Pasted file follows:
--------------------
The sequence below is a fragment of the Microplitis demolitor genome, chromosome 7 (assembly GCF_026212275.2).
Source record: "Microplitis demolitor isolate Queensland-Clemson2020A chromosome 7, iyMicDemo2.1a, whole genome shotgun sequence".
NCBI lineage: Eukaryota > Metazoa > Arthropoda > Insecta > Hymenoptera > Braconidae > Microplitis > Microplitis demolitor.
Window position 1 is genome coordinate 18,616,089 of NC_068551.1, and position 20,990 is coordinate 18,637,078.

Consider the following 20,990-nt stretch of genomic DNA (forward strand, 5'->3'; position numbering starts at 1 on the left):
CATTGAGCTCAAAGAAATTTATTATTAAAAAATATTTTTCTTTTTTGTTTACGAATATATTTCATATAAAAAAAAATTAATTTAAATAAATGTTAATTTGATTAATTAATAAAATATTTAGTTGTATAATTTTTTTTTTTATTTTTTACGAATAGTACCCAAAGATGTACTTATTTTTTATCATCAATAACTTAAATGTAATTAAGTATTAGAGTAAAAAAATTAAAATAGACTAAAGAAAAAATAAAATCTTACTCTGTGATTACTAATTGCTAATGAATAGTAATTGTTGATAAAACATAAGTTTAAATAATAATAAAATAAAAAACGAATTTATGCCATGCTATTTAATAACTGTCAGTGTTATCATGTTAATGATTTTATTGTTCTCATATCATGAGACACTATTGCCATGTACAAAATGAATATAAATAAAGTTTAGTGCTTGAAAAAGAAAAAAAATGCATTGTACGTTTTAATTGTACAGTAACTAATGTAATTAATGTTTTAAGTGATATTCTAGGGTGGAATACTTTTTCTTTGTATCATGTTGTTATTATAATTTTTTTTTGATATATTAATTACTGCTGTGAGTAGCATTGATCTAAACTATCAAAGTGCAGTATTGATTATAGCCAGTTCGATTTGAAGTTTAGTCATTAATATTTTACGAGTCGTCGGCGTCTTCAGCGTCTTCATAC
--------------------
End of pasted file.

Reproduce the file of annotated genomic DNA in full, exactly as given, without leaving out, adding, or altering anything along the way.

The sequence below is a fragment of the Microplitis demolitor genome, chromosome 7 (assembly GCF_026212275.2).
Source record: "Microplitis demolitor isolate Queensland-Clemson2020A chromosome 7, iyMicDemo2.1a, whole genome shotgun sequence".
NCBI lineage: Eukaryota > Metazoa > Arthropoda > Insecta > Hymenoptera > Braconidae > Microplitis > Microplitis demolitor.
Window position 1 is genome coordinate 18,616,089 of NC_068551.1, and position 20,990 is coordinate 18,637,078.

Consider the following 20,990-nt stretch of genomic DNA (forward strand, 5'->3'; position numbering starts at 1 on the left):
CATTGAGCTCAAAGAAATTTATTATTAAAAAATATTTTTCTTTTTTGTTTACGAATATATTTCATATAAAAAAAAATTAATTTAAATAAATGTTAATTTGATTAATTAATAAAATATTTAGTTGTATAATTTTTTTTTTTATTTTTTACGAATAGTACCCAAAGATGTACTTATTTTTTATCATCAATAACTTAAATGTAATTAAGTATTAGAGTAAAAAAATTAAAATAGACTAAAGAAAAAATAAAATCTTACTCTGTGATTACTAATTGCTAATGAATAGTAATTGTTGATAAAACATAAGTTTAAATAATAATAAAATAAAAAACGAATTTATGCCATGCTATTTAATAACTGTCAGTGTTATCATGTTAATGATTTTATTGTTCTCATATCATGAGACACTATTGCCATGTACAAAATGAATATAAATAAAGTTTAGTGCTTGAAAAAGAAAAAAAATGCATTGTACGTTTTAATTGTACAGTAACTAATGTAATTAATGTTTTAAGTGATATTCTAGGGTGGAATACTTTTTCTTTGTATCATGTTGTTATTATAATTTTTTTTTGATATATTAATTACTGCTGTGAGTAGCATTGATCTAAACTATCAAAGTGCAGTATTGATTATAGCCAGTTCGATTTGAAGTTTAGTCATTAATATTTTACGAGTCGTCGGCGTCTTCAGCGTCTTCATAC